Locust Street Letters
By Frank Lawrence Vernon
Philadelphia: St. Mark's Church, Locust Street.
ST. MARK'S, PHILADELPHIA.
PASSION SUNDAY, 1931.
MY DEAR PEOPLE:
Passiontide has come again to announce the redemptive properties of pain. The message seems a hard saying. But is it? It seems to contain a dark mystery. But is it a dark mystery? It seems to intrude upon life as we would have it. But would life be understandable without it? Does Passiontide envelope the world in darkness? Or does it illuminate it? Does it present a fantasy? Or does it face a fact?
It cannot be denied that it faces a fact. There is such a thing as pain. Pain registers a disorder. The disorder is the cause of the pain. If the disorder is righted the pain will cease. Were it not for the pain the disorder might not be discovered. The warning of pain may lead to the way of cure. If the disorder is incurable, then the pain doubles the tragedy. This is about as far as any one whose horizon stops short of Passiontide can get.
Suppose we work out farther to the very bounds of the horizon. We know what happens when we do that. We never reach our horizon. It is always just as far ahead of us. After a while the place we started from falls below the horizon as we look back and we have discovered a new world.
Look at pain from this angle. I shall quote a few sentences from the autobiography of Mary Roberts Rinehart. She is describing her life as a hospital nurse. “Things were brought out into the open of which I had never dreamed, and one by one, in two years of this contact with life as it is at its rawest and hardest, my young illusions began to go. Thereafter, and always, I have built such dreams as I have dreamed; such romance as I have written, on a basic foundation of reality, stark and naked reality. I have had no illusions. Life can be beautiful and sweet, but it can be harsh and terrible. But out of real knowledge, of seeing men and women stripped of every hypocrisy and pretension, at their lowest and often at their worst, there came the conviction which I have never changed; that the real sins are those of the spirit and not those of the body. That men and women alike are creatures, and often victims of their environment. I cannot hate anybody.”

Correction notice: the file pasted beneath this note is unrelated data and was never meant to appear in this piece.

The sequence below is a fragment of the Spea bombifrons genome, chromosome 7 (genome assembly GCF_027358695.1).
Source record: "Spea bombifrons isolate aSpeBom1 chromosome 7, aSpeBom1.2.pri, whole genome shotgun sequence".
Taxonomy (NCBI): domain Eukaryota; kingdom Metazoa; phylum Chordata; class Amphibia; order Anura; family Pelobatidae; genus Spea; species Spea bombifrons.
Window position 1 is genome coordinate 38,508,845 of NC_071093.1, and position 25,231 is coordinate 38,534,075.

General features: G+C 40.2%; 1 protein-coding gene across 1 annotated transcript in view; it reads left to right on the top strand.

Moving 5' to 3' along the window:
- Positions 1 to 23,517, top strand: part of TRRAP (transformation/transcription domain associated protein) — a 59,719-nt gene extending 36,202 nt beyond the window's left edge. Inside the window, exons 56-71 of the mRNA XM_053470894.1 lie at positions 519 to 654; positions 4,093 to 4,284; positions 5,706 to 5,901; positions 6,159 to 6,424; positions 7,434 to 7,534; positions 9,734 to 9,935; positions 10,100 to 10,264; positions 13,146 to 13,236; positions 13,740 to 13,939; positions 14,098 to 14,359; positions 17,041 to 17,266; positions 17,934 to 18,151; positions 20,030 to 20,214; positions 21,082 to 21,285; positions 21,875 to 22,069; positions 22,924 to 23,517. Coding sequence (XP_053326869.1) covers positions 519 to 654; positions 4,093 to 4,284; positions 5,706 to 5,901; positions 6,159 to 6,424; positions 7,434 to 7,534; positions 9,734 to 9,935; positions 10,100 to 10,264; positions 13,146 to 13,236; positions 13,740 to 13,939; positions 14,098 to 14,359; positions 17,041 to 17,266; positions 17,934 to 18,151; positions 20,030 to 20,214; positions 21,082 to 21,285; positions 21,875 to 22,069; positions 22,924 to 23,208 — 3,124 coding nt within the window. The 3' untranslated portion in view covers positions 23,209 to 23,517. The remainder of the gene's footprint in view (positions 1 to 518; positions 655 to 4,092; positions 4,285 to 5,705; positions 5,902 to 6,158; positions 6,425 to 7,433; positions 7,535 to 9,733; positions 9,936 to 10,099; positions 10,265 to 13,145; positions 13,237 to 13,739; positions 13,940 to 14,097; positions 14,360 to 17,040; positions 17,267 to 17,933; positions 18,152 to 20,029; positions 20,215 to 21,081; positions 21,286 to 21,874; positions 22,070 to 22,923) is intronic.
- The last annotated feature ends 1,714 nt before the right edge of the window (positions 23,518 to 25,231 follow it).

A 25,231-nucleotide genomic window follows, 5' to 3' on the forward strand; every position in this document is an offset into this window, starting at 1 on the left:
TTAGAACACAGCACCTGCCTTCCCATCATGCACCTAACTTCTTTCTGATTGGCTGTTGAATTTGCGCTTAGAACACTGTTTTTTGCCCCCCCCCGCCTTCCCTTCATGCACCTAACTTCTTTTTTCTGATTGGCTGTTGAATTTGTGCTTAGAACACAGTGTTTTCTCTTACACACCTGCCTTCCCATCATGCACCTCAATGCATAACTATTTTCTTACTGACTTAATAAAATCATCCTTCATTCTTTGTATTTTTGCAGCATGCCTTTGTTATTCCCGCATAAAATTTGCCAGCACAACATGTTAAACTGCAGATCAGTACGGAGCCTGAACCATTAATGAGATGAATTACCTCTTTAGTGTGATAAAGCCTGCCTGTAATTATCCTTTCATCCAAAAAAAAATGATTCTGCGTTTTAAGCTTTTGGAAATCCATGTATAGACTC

When the author made this discovery she made a flying leap from the clinic to the Cross. In the purple light of the Passion, she saw with her own eyes the redemptive properties of pain. And she heard across nineteen centuries the echo of the first word from the Cross, “Father, forgive them, for they know not what they do.”
The spiritual glory of Our Lord upon the Cross has placed within our reach a moral glory as we hang each upon our own. In the wondrous ending we cease to wonder at the doleful beginning. It is a fact that the adventurous souls who have succeeded in uniting their pains with the Passion of Our Lord have blazed a shining path to Paradise, which the dark actuality of pain itself has never dimmed. It is a fact that pain voluntarily accepted and penitently offered as expiation does work miracles of moral transformation, so thorough, and so complete, as to render the person who makes the offering incapable of repetition of the sin which made the offering necessary. This is the desire of the penitent, and the achievement of the saint.
Affectionately in Our Lord,